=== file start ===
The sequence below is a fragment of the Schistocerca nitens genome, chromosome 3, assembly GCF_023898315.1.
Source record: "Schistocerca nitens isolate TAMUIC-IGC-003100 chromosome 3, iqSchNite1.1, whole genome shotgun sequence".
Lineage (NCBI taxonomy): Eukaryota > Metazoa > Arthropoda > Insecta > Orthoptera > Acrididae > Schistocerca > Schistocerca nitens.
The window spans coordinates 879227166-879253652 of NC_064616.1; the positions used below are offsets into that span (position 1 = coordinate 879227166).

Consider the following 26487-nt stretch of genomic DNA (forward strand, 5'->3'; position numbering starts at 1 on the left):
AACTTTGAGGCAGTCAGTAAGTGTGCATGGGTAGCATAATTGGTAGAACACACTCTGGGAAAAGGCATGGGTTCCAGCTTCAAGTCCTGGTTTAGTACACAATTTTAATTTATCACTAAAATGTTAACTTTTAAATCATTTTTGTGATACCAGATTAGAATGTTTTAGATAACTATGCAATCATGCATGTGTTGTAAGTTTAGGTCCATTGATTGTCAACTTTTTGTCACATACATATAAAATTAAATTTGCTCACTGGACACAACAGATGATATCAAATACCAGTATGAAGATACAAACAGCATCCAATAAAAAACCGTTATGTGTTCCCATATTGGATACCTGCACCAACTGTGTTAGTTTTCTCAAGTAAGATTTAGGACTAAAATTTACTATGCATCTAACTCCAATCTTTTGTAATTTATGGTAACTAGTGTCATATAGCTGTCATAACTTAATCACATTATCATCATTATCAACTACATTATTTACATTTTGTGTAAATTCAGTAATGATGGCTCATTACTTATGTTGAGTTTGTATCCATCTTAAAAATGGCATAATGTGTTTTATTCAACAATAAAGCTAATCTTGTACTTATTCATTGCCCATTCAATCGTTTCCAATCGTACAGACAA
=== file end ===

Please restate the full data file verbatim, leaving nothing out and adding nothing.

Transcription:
The sequence below is a fragment of the Schistocerca nitens genome, chromosome 3, assembly GCF_023898315.1.
Source record: "Schistocerca nitens isolate TAMUIC-IGC-003100 chromosome 3, iqSchNite1.1, whole genome shotgun sequence".
Lineage (NCBI taxonomy): Eukaryota > Metazoa > Arthropoda > Insecta > Orthoptera > Acrididae > Schistocerca > Schistocerca nitens.
The window spans coordinates 879227166-879253652 of NC_064616.1; the positions used below are offsets into that span (position 1 = coordinate 879227166).

Consider the following 26487-nt stretch of genomic DNA (forward strand, 5'->3'; position numbering starts at 1 on the left):
AACTTTGAGGCAGTCAGTAAGTGTGCATGGGTAGCATAATTGGTAGAACACACTCTGGGAAAAGGCATGGGTTCCAGCTTCAAGTCCTGGTTTAGTACACAATTTTAATTTATCACTAAAATGTTAACTTTTAAATCATTTTTGTGATACCAGATTAGAATGTTTTAGATAACTATGCAATCATGCATGTGTTGTAAGTTTAGGTCCATTGATTGTCAACTTTTTGTCACATACATATAAAATTAAATTTGCTCACTGGACACAACAGATGATATCAAATACCAGTATGAAGATACAAACAGCATCCAATAAAAAACCGTTATGTGTTCCCATATTGGATACCTGCACCAACTGTGTTAGTTTTCTCAAGTAAGATTTAGGACTAAAATTTACTATGCATCTAACTCCAATCTTTTGTAATTTATGGTAACTAGTGTCATATAGCTGTCATAACTTAATCACATTATCATCATTATCAACTACATTATTTACATTTTGTGTAAATTCAGTAATGATGGCTCATTACTTATGTTGAGTTTGTATCCATCTTAAAAATGGCATAATGTGTTTTATTCAACAATAAAGCTAATCTTGTACTTATTCATTGCCCATTCAATCGTTTCCAATCGTACAGACAA